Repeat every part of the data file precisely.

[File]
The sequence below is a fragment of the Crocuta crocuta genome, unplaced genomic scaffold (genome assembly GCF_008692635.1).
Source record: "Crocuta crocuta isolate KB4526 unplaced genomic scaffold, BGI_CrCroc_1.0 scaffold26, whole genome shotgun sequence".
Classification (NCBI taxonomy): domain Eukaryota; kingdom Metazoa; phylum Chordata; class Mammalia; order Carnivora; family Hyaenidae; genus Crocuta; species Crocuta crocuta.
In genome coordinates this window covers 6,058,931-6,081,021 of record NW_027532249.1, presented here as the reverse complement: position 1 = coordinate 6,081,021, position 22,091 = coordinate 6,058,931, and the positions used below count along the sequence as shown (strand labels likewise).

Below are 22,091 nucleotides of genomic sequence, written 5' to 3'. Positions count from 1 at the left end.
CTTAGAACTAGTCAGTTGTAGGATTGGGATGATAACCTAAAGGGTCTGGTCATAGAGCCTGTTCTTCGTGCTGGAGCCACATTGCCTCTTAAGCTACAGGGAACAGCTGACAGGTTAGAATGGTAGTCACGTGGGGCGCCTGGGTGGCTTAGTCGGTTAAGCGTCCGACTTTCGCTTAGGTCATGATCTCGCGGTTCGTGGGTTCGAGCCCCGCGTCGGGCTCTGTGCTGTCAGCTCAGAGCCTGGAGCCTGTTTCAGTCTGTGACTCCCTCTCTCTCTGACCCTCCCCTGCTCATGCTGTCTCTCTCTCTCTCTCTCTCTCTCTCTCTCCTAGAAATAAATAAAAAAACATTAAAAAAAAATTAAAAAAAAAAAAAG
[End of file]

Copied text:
The sequence below is a fragment of the Crocuta crocuta genome, unplaced genomic scaffold (genome assembly GCF_008692635.1).
Source record: "Crocuta crocuta isolate KB4526 unplaced genomic scaffold, BGI_CrCroc_1.0 scaffold26, whole genome shotgun sequence".
Classification (NCBI taxonomy): domain Eukaryota; kingdom Metazoa; phylum Chordata; class Mammalia; order Carnivora; family Hyaenidae; genus Crocuta; species Crocuta crocuta.
In genome coordinates this window covers 6,058,931-6,081,021 of record NW_027532249.1, presented here as the reverse complement: position 1 = coordinate 6,081,021, position 22,091 = coordinate 6,058,931, and the positions used below count along the sequence as shown (strand labels likewise).

Below are 22,091 nucleotides of genomic sequence, written 5' to 3'. Positions count from 1 at the left end.
CTTAGAACTAGTCAGTTGTAGGATTGGGATGATAACCTAAAGGGTCTGGTCATAGAGCCTGTTCTTCGTGCTGGAGCCACATTGCCTCTTAAGCTACAGGGAACAGCTGACAGGTTAGAATGGTAGTCACGTGGGGCGCCTGGGTGGCTTAGTCGGTTAAGCGTCCGACTTTCGCTTAGGTCATGATCTCGCGGTTCGTGGGTTCGAGCCCCGCGTCGGGCTCTGTGCTGTCAGCTCAGAGCCTGGAGCCTGTTTCAGTCTGTGACTCCCTCTCTCTCTGACCCTCCCCTGCTCATGCTGTCTCTCTCTCTCTCTCTCTCTCTCTCTCTCCTAGAAATAAATAAAAAAACATTAAAAAAAAATTAAAAAAAAAAAAAG